African animation prodcos Triggerfish, Basement Animation and Arobase Studio have unveiled a series of new projects on the opening day of MipJunior in Cannes.
South African studio Triggerfish has eight new projects in the works – four feature films and four TV series. The company is working to secure partnerships and greenlight its upcoming series.
The South African prodco also creates animated content for the gaming market, and producer Vanessa Ann Sinden revealed that the firm channels its profits from this to help fund upcoming TV and feature-length projects.
Additionally, Triggerfish will be establishing a Director’s Lab initiative in the coming year in order to train local talent and foster new directors of animated content. Sinden mentioned the Lab will focus on bringing through black, female talent in order to address issues of diversity. Triggerfish previously set up a Story Lab and Writers Lab.
Nigerian animation studio Basement Animation presented two new original projects, Adefellas and Tech Timi Out, both 26×11’. The new series are aimed at six- to 11-year-olds and keep Nigeria and Nigerian issues at the core of the stories.
The company’s creative director and producer, Mbuotidem Johnson, said the two projects are currently in development and are seeking to secure copro partnerships and distribution deals.
Meanwhile, the Ivorian animation studio Arobase Studio revealed that a second season of TV5 Monde-backed series Kassa the Messenger is currently in production.
The French-language series follows a grandfather and grandson duo as they learn about local culture as they explore the country with their pet dog.
On top of that, two additional series are also in development and seeking production partnerships and distribution. The series are The Queen and The Successor, and Tamia the Explorer.
Animation is an often-neglected part of Nigeria’s media industry but this is beginning to change, delegates at Nigeria International Television (NITV) Summit heard.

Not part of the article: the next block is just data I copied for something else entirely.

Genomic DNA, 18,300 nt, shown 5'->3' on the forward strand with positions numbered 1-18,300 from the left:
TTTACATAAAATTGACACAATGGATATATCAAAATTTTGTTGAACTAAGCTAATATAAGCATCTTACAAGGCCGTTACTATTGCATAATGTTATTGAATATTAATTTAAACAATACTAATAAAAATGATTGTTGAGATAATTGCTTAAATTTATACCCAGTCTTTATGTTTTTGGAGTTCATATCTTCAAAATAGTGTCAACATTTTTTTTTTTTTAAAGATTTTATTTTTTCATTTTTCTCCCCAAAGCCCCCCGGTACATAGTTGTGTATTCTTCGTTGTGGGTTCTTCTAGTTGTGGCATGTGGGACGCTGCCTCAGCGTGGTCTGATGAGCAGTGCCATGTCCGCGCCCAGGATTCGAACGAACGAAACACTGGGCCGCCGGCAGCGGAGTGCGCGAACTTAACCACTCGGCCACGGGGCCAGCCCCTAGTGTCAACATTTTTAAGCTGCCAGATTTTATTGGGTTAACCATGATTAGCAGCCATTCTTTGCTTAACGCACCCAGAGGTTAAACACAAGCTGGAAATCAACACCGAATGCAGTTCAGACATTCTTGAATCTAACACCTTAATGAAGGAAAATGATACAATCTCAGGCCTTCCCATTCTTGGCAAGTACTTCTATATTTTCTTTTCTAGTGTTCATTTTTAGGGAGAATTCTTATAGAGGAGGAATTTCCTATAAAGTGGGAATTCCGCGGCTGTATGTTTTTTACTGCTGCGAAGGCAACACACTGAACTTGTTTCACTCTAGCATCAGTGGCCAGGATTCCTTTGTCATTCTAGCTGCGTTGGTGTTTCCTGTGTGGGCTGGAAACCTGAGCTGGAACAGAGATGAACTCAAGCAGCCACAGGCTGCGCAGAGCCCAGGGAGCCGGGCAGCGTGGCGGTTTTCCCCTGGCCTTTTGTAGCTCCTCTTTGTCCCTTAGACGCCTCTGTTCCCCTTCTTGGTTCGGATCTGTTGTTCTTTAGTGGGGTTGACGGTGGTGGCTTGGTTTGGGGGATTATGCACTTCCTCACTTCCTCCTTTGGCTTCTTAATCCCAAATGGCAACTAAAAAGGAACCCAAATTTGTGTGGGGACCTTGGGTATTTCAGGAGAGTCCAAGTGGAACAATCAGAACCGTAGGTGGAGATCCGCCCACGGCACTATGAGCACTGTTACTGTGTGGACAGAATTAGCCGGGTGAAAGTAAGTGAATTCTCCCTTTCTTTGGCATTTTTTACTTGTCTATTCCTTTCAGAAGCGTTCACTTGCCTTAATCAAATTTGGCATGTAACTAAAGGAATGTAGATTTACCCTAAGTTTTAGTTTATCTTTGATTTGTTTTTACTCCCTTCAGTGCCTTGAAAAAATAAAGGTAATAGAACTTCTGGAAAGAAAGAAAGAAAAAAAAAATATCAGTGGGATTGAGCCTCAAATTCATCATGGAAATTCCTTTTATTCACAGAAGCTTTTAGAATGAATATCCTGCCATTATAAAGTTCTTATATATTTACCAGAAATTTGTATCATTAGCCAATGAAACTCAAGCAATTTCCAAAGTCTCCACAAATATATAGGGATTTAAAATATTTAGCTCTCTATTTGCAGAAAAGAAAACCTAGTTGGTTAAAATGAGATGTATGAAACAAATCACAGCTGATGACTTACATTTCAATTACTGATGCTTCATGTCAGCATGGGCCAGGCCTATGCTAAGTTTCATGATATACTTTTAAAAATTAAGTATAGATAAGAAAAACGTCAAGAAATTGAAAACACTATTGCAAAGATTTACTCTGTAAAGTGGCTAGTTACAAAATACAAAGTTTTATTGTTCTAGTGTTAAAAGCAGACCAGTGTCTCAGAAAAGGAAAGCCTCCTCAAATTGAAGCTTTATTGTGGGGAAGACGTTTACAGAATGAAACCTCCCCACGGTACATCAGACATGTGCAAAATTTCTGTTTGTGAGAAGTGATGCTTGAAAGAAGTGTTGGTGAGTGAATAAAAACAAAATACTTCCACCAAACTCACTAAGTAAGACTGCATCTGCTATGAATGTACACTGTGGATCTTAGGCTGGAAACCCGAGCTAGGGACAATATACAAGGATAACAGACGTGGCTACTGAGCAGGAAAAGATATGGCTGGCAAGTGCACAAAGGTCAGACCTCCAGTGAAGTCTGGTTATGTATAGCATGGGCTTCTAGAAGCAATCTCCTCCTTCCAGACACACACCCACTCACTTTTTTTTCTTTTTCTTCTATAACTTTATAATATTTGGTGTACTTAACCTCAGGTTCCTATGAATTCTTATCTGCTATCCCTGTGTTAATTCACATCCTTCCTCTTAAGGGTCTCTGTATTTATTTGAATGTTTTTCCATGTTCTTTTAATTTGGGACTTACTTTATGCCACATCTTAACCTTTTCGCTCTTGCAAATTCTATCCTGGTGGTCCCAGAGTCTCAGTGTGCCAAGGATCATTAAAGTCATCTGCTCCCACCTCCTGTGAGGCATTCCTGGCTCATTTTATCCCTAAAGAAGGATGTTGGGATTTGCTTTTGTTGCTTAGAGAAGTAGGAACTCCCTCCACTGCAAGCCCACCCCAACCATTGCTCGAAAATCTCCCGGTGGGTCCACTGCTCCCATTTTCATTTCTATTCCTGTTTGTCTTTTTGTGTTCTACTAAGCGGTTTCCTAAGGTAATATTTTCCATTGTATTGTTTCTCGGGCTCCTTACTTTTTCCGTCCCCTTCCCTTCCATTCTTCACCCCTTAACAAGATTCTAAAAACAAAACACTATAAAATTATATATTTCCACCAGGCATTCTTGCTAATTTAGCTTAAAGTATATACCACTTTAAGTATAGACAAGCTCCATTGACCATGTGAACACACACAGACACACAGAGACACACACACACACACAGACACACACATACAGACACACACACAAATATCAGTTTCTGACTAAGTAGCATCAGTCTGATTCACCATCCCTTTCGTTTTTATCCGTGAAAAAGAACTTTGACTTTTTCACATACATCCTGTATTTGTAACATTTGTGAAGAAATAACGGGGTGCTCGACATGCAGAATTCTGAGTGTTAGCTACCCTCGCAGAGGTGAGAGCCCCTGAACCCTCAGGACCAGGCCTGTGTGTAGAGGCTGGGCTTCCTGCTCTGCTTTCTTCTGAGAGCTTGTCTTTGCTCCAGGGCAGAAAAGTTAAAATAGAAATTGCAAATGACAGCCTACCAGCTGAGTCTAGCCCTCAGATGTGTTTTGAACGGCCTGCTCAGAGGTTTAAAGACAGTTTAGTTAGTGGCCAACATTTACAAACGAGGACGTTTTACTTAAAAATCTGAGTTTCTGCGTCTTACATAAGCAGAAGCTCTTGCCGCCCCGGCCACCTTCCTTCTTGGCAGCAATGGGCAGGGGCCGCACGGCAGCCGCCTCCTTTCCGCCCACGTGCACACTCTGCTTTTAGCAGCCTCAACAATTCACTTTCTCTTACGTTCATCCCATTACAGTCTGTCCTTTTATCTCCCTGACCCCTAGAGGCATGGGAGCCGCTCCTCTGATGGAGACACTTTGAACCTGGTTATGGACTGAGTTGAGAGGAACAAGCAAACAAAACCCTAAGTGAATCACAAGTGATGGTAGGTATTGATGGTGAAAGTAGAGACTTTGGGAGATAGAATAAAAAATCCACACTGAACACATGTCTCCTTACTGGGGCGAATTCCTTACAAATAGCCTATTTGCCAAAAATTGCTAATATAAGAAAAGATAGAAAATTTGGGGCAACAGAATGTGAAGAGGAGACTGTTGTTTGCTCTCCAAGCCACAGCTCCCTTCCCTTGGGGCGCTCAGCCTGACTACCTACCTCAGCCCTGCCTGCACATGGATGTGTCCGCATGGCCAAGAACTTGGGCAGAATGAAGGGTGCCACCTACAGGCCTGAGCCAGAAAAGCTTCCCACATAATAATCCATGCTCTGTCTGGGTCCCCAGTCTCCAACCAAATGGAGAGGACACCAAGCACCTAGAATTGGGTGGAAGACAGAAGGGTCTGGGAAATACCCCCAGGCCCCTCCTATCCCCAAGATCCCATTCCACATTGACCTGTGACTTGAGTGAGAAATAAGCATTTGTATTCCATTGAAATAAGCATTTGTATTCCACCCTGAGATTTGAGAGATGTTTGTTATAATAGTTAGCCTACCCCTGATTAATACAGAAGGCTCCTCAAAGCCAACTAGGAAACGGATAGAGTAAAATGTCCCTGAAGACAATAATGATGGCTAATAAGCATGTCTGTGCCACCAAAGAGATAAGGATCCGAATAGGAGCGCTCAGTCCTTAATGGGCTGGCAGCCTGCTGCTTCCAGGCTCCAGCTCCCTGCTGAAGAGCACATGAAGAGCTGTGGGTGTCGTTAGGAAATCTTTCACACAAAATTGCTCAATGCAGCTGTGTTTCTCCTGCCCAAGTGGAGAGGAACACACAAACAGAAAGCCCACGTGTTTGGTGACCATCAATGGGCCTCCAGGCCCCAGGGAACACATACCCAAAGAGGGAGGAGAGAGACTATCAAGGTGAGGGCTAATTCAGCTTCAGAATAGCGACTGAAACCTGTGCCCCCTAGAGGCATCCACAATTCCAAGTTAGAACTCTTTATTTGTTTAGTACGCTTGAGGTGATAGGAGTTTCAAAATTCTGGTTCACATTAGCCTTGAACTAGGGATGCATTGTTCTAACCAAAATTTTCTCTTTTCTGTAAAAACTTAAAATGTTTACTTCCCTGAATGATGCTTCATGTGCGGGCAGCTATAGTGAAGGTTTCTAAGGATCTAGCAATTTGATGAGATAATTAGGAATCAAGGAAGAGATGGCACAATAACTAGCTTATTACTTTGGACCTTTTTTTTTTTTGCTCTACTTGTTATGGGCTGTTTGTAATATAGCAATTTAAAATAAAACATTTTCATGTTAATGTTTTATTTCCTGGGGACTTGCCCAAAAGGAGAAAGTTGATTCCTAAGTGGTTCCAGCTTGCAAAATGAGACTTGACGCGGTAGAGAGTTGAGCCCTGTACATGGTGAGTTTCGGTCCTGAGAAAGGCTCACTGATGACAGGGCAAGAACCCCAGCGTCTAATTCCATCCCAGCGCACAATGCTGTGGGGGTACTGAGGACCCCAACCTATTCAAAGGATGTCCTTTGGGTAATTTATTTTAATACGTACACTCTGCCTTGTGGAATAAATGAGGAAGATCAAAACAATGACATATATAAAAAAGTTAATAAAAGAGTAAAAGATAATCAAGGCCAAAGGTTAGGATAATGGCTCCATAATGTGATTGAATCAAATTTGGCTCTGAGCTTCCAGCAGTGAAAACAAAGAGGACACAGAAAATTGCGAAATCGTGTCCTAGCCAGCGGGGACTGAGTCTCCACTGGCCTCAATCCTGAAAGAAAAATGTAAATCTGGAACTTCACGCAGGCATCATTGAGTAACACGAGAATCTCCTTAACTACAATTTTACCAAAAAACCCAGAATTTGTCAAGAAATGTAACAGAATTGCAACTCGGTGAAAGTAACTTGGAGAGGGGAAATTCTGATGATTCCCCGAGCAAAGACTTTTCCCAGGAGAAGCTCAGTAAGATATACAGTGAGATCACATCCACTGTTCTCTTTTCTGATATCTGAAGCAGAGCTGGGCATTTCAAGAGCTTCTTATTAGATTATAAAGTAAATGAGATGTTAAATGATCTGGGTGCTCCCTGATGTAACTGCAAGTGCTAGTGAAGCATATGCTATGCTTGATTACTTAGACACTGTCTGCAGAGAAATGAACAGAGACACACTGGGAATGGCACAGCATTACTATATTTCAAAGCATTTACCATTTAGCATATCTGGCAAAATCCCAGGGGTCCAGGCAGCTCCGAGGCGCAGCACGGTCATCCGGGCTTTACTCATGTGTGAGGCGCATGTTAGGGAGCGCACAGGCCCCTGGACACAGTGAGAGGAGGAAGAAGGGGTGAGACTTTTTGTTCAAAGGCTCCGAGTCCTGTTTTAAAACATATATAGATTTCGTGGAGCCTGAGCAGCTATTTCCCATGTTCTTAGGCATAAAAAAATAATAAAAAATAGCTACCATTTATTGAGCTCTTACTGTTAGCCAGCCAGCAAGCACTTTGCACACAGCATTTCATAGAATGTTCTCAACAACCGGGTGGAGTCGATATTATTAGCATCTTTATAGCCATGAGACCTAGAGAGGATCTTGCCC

In a roundtable discussion at the Wednesday event, studio heads and animators discussed the uniqueness of the animation industry as well as the challenges.
Speakers included Mbuotidem Johnson, CEO of Basement Animation; Ayodele Elegba, CEO of Spoof Animation; Kola Olarewaju, CEO at Komotion Studios; and Niyi Akinmolayan, CEO of Anthill Studios. The session was moderated by Somto Ajuluchukwu, MD of C3 African Network.
Highlighting the challenges facing the industry, panelists agreed that one of the major issues is electrical power, saying that the use of high-powered computers and other technology necessitates constant light, which is costly in Nigeria.
According to Akinmolayan, talent is also difficult to come by because there are no training schools in Nigeria, so it falls on the animation studios to train animators, which is a long and costly process.
“Finding the right person to do your job is not easy because there are no qualified people and no training schools. Therefore, that responsibility lies on us, so we train and do the job simultaneously because that is the best tactic,” he said.
Agreeing with this, Johnson, who is also the founder of trade body Animation Nigeria, said: “I came from a background of 3D animation but as I considered my options, I switched to 2D. With 2D I can finish a project and train faster. Within a month a trained person can execute 2D renderings well enough, but 3D takes about five to six months of training and you’ve hardly begun.
“Finding investors is also one of the hardest thing to do. So to stay in this industry you have to do things in unusual ways.”
For Akinmolayan, director of The Wedding Party, the right approach to sustaining an animation studio is to get other jobs to keep the cash flowing.
“Do something on the side. I make money as a film director. If you call me to do wedding videos, I will do it. Anything to keep the money flowing in, because animation is a long-term investment and I’m not giving up.”